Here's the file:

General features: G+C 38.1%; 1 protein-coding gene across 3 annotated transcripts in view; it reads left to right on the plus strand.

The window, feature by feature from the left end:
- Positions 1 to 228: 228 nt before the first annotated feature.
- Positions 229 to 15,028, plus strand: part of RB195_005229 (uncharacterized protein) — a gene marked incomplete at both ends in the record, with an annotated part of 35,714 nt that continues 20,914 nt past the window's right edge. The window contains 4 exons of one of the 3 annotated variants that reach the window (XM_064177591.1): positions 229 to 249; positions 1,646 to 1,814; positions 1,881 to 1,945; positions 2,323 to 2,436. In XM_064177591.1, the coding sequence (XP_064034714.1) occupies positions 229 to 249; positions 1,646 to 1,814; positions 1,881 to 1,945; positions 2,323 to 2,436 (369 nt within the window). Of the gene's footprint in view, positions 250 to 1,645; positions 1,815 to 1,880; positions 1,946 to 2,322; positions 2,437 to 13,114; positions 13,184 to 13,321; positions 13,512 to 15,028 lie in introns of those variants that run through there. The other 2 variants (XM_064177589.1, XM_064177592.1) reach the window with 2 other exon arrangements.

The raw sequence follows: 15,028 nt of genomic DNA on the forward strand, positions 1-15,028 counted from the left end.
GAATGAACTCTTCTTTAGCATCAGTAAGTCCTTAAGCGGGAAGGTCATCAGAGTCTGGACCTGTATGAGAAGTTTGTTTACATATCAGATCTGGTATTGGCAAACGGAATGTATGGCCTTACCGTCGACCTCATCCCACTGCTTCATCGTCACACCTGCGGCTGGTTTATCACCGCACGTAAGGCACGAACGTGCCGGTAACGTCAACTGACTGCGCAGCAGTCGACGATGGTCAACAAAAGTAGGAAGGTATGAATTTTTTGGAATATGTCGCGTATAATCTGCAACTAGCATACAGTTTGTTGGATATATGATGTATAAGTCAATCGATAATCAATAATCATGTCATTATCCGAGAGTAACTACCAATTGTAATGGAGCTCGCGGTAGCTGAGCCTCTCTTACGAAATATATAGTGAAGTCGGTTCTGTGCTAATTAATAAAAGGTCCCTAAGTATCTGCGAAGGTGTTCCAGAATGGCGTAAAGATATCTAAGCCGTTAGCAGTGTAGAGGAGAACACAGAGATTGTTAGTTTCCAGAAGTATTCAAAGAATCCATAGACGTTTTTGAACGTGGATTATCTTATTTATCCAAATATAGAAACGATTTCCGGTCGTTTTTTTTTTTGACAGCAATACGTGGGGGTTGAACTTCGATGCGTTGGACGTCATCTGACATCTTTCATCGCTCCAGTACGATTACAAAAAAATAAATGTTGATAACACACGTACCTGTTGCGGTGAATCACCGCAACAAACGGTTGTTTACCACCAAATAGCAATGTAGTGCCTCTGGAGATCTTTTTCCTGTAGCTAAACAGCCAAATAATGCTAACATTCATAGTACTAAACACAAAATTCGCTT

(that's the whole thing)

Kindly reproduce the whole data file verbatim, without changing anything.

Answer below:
General features: G+C 38.1%; 1 protein-coding gene across 3 annotated transcripts in view; it reads left to right on the plus strand.

The window, feature by feature from the left end:
- Positions 1 to 228: 228 nt before the first annotated feature.
- Positions 229 to 15,028, plus strand: part of RB195_005229 (uncharacterized protein) — a gene marked incomplete at both ends in the record, with an annotated part of 35,714 nt that continues 20,914 nt past the window's right edge. The window contains 4 exons of one of the 3 annotated variants that reach the window (XM_064177591.1): positions 229 to 249; positions 1,646 to 1,814; positions 1,881 to 1,945; positions 2,323 to 2,436. In XM_064177591.1, the coding sequence (XP_064034714.1) occupies positions 229 to 249; positions 1,646 to 1,814; positions 1,881 to 1,945; positions 2,323 to 2,436 (369 nt within the window). Of the gene's footprint in view, positions 250 to 1,645; positions 1,815 to 1,880; positions 1,946 to 2,322; positions 2,437 to 13,114; positions 13,184 to 13,321; positions 13,512 to 15,028 lie in introns of those variants that run through there. The other 2 variants (XM_064177589.1, XM_064177592.1) reach the window with 2 other exon arrangements.

The raw sequence follows: 15,028 nt of genomic DNA on the forward strand, positions 1-15,028 counted from the left end.
GAATGAACTCTTCTTTAGCATCAGTAAGTCCTTAAGCGGGAAGGTCATCAGAGTCTGGACCTGTATGAGAAGTTTGTTTACATATCAGATCTGGTATTGGCAAACGGAATGTATGGCCTTACCGTCGACCTCATCCCACTGCTTCATCGTCACACCTGCGGCTGGTTTATCACCGCACGTAAGGCACGAACGTGCCGGTAACGTCAACTGACTGCGCAGCAGTCGACGATGGTCAACAAAAGTAGGAAGGTATGAATTTTTTGGAATATGTCGCGTATAATCTGCAACTAGCATACAGTTTGTTGGATATATGATGTATAAGTCAATCGATAATCAATAATCATGTCATTATCCGAGAGTAACTACCAATTGTAATGGAGCTCGCGGTAGCTGAGCCTCTCTTACGAAATATATAGTGAAGTCGGTTCTGTGCTAATTAATAAAAGGTCCCTAAGTATCTGCGAAGGTGTTCCAGAATGGCGTAAAGATATCTAAGCCGTTAGCAGTGTAGAGGAGAACACAGAGATTGTTAGTTTCCAGAAGTATTCAAAGAATCCATAGACGTTTTTGAACGTGGATTATCTTATTTATCCAAATATAGAAACGATTTCCGGTCGTTTTTTTTTTTGACAGCAATACGTGGGGGTTGAACTTCGATGCGTTGGACGTCATCTGACATCTTTCATCGCTCCAGTACGATTACAAAAAAATAAATGTTGATAACACACGTACCTGTTGCGGTGAATCACCGCAACAAACGGTTGTTTACCACCAAATAGCAATGTAGTGCCTCTGGAGATCTTTTTCCTGTAGCTAAACAGCCAAATAATGCTAACATTCATAGTACTAAACACAAAATTCGCTT